What’s a 1031 Exchange ?

Section 1031 of the tax code provides one of the best strategies for the deferral of capital gain taxes which would ordinarily arise from the sale of investment property. Exchanging defers the realization of the capital gain tax, leaving the property owner with substantially more proceeds to reinvest in a replacement property.

Exchange Terminology

  • Assignment Agreement - A document used to transfer contractual rights (but not necessarily obligations) to a third party. Often used to assign the Purchase/Sales Contract between the exchanger, the Qualified Intermediary and either the buyer or seller.
  • Basis - Method of measuring investment in an investment property for tax purposes. The following formula provides an approximate estimate of the adjusted basis: [Purchase Price + Improvements] - Depreciation Deducted = Adjusted Basis.
  • Boot - Fair market value of non-qualified (not like-kind) property received in an exchange. Examples: cash, notes [seller financing], furniture, supplies, reduction in debt obligations.
  • Capital Gain/Loss - The increase (or decrease) in the amount received from a sale or exchange over the adjusted basis of the property.
  • Constructive Receipt - A term referring to the control of proceeds by a taxpayer even though funds may not directly be in their possession.
  • Exchange Agreement - A document used to establish the contractual relationship between the parties to an exchange which restricts the Exchanger's access to the exchange funds and outlines the responsibilities of the Qualified Intermediary.
  • Exchanger - The party completing the exchange. The IRS uses the term "taxpayer."
  • "Like-kind" Property - Any property used for the productive use in a trade or business or for investment is deemed to be like-kind with any other property to be used for the productive use in a trade or business or for investment. The way the property is utilized, and not the type of property, determines if it is like-kind. Like-kind refers to the nature or character of the property and not its grade or quality. Examples of like-kind property can include: single family residential, multi-family residential, retail, manufacturing, condominiums, offices, industrial warehouses and bare land. As a general rule, real property is like-kind as to all other real property except: (1) An interest in a partnership (2) Primary residences and vacation and/or second homes (3) Inventory (defined as property held for sale).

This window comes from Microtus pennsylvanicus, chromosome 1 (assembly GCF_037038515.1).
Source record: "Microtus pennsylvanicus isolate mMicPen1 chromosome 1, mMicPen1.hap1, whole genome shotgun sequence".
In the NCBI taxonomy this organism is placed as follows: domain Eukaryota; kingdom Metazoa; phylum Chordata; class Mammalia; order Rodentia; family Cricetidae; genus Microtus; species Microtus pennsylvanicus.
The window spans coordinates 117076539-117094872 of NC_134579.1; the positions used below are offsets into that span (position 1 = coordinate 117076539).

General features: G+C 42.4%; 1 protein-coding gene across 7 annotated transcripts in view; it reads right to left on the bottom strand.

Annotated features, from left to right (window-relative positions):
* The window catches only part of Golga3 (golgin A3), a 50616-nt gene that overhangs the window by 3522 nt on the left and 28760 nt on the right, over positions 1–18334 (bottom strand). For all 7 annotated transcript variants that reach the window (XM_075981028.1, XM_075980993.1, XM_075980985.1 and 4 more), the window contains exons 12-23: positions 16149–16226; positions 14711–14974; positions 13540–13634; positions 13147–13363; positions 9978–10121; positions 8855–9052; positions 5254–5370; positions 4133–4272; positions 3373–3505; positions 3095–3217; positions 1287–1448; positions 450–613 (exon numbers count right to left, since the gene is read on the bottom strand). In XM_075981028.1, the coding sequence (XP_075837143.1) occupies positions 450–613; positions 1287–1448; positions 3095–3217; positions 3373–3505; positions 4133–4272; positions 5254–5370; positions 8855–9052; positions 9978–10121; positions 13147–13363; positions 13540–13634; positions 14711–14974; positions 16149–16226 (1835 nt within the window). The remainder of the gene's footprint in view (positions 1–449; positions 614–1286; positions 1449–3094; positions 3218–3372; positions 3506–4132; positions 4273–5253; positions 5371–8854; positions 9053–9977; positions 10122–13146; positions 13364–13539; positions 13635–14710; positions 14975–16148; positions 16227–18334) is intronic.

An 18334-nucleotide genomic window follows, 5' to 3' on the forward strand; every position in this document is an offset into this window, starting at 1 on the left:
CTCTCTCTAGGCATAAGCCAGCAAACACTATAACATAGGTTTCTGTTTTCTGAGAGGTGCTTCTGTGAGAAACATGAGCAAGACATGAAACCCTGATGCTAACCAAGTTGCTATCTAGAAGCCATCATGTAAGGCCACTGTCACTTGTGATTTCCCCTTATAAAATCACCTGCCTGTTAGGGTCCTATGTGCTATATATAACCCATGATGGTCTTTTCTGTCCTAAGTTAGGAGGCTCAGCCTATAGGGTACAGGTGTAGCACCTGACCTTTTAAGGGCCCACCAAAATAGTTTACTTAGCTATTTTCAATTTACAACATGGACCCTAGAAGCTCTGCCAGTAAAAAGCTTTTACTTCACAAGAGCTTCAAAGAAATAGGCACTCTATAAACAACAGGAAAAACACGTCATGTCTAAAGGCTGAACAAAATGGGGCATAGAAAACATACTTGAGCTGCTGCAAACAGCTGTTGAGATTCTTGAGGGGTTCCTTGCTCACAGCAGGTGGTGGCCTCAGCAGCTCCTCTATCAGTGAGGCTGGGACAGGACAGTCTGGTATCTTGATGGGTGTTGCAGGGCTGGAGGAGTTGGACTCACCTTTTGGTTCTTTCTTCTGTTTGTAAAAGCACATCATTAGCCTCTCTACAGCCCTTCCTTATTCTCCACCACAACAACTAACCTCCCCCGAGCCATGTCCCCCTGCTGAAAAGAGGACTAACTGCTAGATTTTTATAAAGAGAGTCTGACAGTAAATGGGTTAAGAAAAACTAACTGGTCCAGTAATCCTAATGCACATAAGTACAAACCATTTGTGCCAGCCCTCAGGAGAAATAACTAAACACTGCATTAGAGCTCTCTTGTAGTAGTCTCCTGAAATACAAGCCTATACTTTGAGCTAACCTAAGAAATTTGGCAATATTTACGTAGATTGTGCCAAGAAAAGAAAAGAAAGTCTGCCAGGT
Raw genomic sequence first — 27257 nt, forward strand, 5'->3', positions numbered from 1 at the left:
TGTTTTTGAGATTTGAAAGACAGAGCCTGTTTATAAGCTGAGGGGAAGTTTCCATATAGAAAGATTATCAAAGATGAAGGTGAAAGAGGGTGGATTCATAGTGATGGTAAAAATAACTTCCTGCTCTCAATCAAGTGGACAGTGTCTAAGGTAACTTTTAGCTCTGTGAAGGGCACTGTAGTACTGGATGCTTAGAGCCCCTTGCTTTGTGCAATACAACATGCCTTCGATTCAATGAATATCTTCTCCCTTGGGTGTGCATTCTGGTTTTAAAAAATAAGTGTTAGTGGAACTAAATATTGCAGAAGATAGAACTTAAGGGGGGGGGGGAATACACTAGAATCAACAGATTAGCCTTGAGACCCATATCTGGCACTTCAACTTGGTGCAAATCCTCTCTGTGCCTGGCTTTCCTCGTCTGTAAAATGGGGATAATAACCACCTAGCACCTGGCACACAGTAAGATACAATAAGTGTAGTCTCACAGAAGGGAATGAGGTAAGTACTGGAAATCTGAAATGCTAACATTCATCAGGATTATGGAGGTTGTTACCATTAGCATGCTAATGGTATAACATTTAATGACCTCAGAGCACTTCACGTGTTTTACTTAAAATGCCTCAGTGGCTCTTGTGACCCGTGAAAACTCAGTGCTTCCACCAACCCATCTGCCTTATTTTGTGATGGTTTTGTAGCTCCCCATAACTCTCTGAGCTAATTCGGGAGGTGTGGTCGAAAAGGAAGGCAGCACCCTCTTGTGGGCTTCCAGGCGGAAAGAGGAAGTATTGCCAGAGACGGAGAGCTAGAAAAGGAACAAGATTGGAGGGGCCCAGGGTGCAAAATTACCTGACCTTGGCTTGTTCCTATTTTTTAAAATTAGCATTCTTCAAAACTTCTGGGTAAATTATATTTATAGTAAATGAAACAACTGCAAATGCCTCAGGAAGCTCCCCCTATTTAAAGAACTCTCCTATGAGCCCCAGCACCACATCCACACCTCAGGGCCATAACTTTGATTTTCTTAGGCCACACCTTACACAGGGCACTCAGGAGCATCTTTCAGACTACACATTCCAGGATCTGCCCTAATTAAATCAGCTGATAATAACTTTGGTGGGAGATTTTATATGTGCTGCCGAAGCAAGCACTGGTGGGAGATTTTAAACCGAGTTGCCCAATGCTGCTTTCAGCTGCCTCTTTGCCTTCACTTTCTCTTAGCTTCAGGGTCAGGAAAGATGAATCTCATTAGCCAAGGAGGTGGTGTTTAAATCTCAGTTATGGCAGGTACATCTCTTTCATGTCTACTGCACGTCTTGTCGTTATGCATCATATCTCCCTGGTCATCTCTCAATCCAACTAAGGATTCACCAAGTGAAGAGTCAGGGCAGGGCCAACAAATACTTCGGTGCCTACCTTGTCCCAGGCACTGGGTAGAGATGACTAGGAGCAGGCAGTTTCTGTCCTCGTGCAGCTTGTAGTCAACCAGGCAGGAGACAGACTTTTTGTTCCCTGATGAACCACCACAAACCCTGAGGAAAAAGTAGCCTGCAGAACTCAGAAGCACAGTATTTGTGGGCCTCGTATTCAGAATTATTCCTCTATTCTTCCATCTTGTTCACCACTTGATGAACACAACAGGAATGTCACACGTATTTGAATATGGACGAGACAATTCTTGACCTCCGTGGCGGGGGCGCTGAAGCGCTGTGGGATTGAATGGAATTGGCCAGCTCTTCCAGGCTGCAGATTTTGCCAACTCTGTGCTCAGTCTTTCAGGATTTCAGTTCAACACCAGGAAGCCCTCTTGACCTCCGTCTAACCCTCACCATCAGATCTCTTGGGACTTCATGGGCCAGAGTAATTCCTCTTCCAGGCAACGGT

• Qualified Intermediary - An entity who is not an agent of the taxpayer or a is qualified person and enters into a written agreement with the taxpayer (the "Exchange Agreement"). The Exchange Agreement must require that the Qualified Intermediary acquires the relinquished property from the taxpayer, transfer the relinquished property, acquire the replacement property, and transfer the replacement property to the taxpayer.
  • Relinquished Property - The property "sold" by the exchanger. This is also called the "exchange," "downleg," or the "phase I " property.
  • Replacement Property - The property acquired by the exchanger. This is also called the "acquisition," "upleg," or "phase II" property.
  • "Starker" Type Exchanges - Popular term for the delayed exchange variation upheld in Starker v. United States, 602 F.2d 1341 (9th Cir. 1979).
  • Section 1031 Tax Deferred Exchange - A deferred exchange is defined as an exchange in which, pursuant to an agreement, the taxpayer transfers property held for productive use in a trade or business or for investment (the "relinquished property") and subsequently receives property to be held for productive use in a trade or business or for investment (the "replacement property").


Transfer Exchange, Inc.
748 North Court Street Medina, Ohio 44256
Phone: 330-722-9090 Toll Free 800-731-1031 Fax: 330-725-3145